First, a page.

People talk a lot about how important it is to have a strong brand. In many cases, however, they’re really talking about creating strong visual branding. Without a doubt, that’s important. You should have a strong and consistent visual brand that’s instantly recognizable. But too many companies neglect the important step of cultivating a brand voice.
We promise you’ll see lots of blog posts talking about 2014 trends in direct mail marketing. Each will trumpet new technologies, new demographics to target. Many will parrot old, unoriginal advice from years past as if it were something shiny and new.
When I say “direct mail,” you might automatically think of postcards or fancy “lumpy” mail or catalogs. But you’re probably forgetting the simplest, least expensive and often most effective form of direct mail: the humble letter. Just text on a page, all stuffed into an envelope and sent to the right person at the right time. What makes a simple letter so darn powerful?
Facebook has announced new changes to its algorithm, limiting how often most companies will appear in news feed. Google is constantly changing its search parameters, so ranking on the search engine can be like trying to hit a constantly moving target. When you entrust all of your marketing to the Internet, you’re never fully in control. In order to be discovered and seen by new customers, you have to play by someone else’s rules and hope you’re doing what they want this week.
It’s every marketer’s worst nightmare: that carefully crafted direct mail piece you spent weeks working on is moved directly from the mailbox to the trashcan without a second glance. Undeniably, this will be the fate for a portion of any direct mail campaign. But if you want to be sure your mailer is relegated to the trash can immediately, just follow these four simple steps:
People always think that an “offer” on a direct mail campaign has to include some kind of discount. They feel that it cheapens the value of their overall product by knocking dollars or percentage points off the price tag. But to entice people to order from you right now, all you really have to do is offer something of value. In many cases, yes, that does mean a monetary discount, but here are some other ways to get people buying from you right now.
In any form of marketing, there are people who do their best to be honest, forthright and ethical in their activities. Then there are those who will do anything to close a sale. We believe that part of being a great marketer is being an ethical marketer, but direct mailers are far from immune to using less-than-honest tactics to make a buck. Here are some tactics we’d love to see stop—right now.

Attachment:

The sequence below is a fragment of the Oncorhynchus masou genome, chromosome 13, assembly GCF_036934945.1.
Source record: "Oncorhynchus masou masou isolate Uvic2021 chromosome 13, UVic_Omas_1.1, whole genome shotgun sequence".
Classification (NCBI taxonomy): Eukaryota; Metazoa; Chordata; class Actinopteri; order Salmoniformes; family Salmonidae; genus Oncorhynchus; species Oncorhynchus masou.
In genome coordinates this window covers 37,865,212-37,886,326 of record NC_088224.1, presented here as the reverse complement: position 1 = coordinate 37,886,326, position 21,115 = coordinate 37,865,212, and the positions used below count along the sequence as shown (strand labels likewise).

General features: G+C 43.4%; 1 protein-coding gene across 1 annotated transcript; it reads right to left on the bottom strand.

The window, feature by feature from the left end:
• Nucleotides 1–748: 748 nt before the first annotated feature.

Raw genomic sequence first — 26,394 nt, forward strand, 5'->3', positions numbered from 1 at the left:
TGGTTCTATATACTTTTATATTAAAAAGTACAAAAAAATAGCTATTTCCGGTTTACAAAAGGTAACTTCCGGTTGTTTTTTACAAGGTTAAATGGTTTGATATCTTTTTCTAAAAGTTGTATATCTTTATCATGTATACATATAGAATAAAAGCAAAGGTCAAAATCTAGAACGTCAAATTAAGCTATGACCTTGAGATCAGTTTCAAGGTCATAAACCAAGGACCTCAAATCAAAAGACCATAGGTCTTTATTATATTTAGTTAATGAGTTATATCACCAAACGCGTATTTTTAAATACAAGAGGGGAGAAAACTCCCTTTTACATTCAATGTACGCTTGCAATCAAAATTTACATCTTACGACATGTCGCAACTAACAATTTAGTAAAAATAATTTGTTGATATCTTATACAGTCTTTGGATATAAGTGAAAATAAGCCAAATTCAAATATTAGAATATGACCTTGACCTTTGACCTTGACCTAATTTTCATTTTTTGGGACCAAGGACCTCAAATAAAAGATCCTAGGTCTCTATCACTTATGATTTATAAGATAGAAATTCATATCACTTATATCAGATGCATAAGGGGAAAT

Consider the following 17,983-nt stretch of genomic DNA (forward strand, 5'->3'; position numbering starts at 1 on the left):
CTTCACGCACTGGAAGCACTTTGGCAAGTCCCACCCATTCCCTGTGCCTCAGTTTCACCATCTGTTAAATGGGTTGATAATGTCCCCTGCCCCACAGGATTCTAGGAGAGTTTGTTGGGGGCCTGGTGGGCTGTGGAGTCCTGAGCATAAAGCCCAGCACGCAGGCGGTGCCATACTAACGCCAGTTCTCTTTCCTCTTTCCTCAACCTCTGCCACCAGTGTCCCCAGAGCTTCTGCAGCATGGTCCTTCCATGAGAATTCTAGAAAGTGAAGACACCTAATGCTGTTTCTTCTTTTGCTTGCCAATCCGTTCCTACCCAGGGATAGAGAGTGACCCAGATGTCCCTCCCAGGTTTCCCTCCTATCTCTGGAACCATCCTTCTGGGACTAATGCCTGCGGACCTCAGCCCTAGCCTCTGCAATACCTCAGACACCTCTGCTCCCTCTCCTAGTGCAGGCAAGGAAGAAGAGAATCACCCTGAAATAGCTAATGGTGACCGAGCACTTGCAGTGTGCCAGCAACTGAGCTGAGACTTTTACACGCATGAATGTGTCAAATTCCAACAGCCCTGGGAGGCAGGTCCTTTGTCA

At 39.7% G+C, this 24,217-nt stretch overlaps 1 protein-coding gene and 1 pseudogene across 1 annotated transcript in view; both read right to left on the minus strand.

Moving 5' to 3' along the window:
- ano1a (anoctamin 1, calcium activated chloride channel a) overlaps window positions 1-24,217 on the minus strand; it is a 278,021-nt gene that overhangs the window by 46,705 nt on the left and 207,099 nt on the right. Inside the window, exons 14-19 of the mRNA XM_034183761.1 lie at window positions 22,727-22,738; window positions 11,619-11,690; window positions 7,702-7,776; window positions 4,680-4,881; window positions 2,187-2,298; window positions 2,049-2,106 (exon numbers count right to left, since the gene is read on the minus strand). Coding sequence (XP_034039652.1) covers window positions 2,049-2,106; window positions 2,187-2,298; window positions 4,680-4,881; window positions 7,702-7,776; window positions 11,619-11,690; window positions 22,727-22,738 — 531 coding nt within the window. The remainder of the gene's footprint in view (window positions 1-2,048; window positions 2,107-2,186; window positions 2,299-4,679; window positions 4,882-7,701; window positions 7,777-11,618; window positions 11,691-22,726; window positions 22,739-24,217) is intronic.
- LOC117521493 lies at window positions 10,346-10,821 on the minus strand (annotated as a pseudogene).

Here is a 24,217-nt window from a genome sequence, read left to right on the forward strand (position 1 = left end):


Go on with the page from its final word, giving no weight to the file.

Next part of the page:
There are three basic ways to acquire a list of people to send direct mail to: you can build your own list in-house based on your customers and prospects, you can purchase a list based on millions of criteria, or you can rent a list. In this article, we’re going to talk about renting or buying lists. After all, why would anyone want to rent a mailing list? There are a few good reasons.
Too many people think of direct mail marketing as a purely visual medium. But as we’ve discussed, all five senses can and should get involved in the direct marketing game. As sound-producing technology gets smaller, lighter and less expensive, it’s becoming easier than ever to make your direct mail marketing piece really sing. Here are some of our favorite ways to get sound in on the act:
C’mon, admit it: You’ve bought a product without quite knowing how you’re going to use it. Maybe it’s a new eyeliner or a new golf club, but you saw it and had to have it. Now it sits there, almost mocking you with your lack of knowledge. You might wind up returning the product, but even if you decide to keep it, chances are you won’t be a repeat purchaser.